I have a couple of friends who walked one of the routes of the Camino de Santiago in Spain. This is a network of trails that lead to a famous cathedral in Santiago, the Santiago de Compostela, which is a famous shrine to the apostle Saint James the Great. The city is near the coast in the upper left corner of Spain.
There are a number of starting points throughout Europe and even in England, but the most common are in Spain and Portugal. A very traditional route begins in France, near Spain’s border, and follows a route through the countryside across the top of Spain. It is about five hundred miles of walking, and this is the route that my friends took.
Thirty-one days later, they walked into the famous cathedral and watched the evening service performed in honor of those walkers who finished their treks. My friends later produced a forty-five minute DVD of their experience, so I was able to watch a shortened version of their journey.
Walking the Camino de Santiago has been done for centuries and millions of people have done varying parts of the trail network. Some two hundred thousand people typically walk parts of it every year, and the towns and villages along the way have developed hostels, hotels, bed and breakfasts, and dormitories for overnight stays, as well as numerous places to eat along the different routes. Of course, there are also businesses that provide guided walks, assisted walks (vans and drivers), preplanned hotels and restaurants, and other aids for those who want the experience but cannot physically accomplish the whole experience.
The key word for describing the experience of walking the Camino is that it is a pilgrimage.
A pilgrimage is a journey undertaken for a reason or cause. Many people go on a pilgrimage in the name of other people; many walk in honor of a cause; many walk for inner peace, or the need for accomplishment, or because of religious fervor and/or rededication. Some, of course, walk it to have done it, or walk it as a vacation experience.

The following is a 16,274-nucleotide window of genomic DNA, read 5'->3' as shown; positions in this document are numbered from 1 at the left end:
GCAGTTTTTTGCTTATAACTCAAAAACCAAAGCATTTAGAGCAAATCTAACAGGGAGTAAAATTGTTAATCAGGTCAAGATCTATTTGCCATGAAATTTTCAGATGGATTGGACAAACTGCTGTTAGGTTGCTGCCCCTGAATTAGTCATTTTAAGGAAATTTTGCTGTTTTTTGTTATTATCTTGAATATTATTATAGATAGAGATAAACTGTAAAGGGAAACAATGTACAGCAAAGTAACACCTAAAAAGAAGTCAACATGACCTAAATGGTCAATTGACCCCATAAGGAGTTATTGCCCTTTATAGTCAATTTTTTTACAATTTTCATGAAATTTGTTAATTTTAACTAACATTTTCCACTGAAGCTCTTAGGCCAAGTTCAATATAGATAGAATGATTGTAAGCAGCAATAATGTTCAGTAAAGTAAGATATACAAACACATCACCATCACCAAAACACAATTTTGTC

Going on a pilgrimage is nothing unique to Santiago or to Spain. There are recognized pilgrim’s trails throughout the world, and the reasons for walking any or all of a particular route varies with purpose, passion, dedication, interest, or for sightseeing. Going on the journey can be for any number of reasons.
There is an annual pilgrimage in New Mexico that occurs this Friday, the day designated as Good Friday, the Friday before Easter.
Hundreds of people, starting from several points throughout Northern New Mexico, walk to the Santuario de Chimayo, a historic Catholic church tucked away in the small village of Chimayo, which is twenty-some miles north of Santa Fe, in the foothills of the Sangre de Cristo mountains. It is believed that the church is a location for special healing, and many walk the pilgrimage to receive special blessings related to health. Many others do it in memory of loved ones.
I have recently finished a (fiction) book that describes one man’s unexpected journey to see a friend before the friend dies. Written by a wonderful writer named Rachel Joyce, it is a rich and enthralling tale called The Unlikely Pilgrimage of Harold Fry. I enjoyed it very much and recommend it.
We should all be so fortunate to go on a pilgrimage such as Harold’s.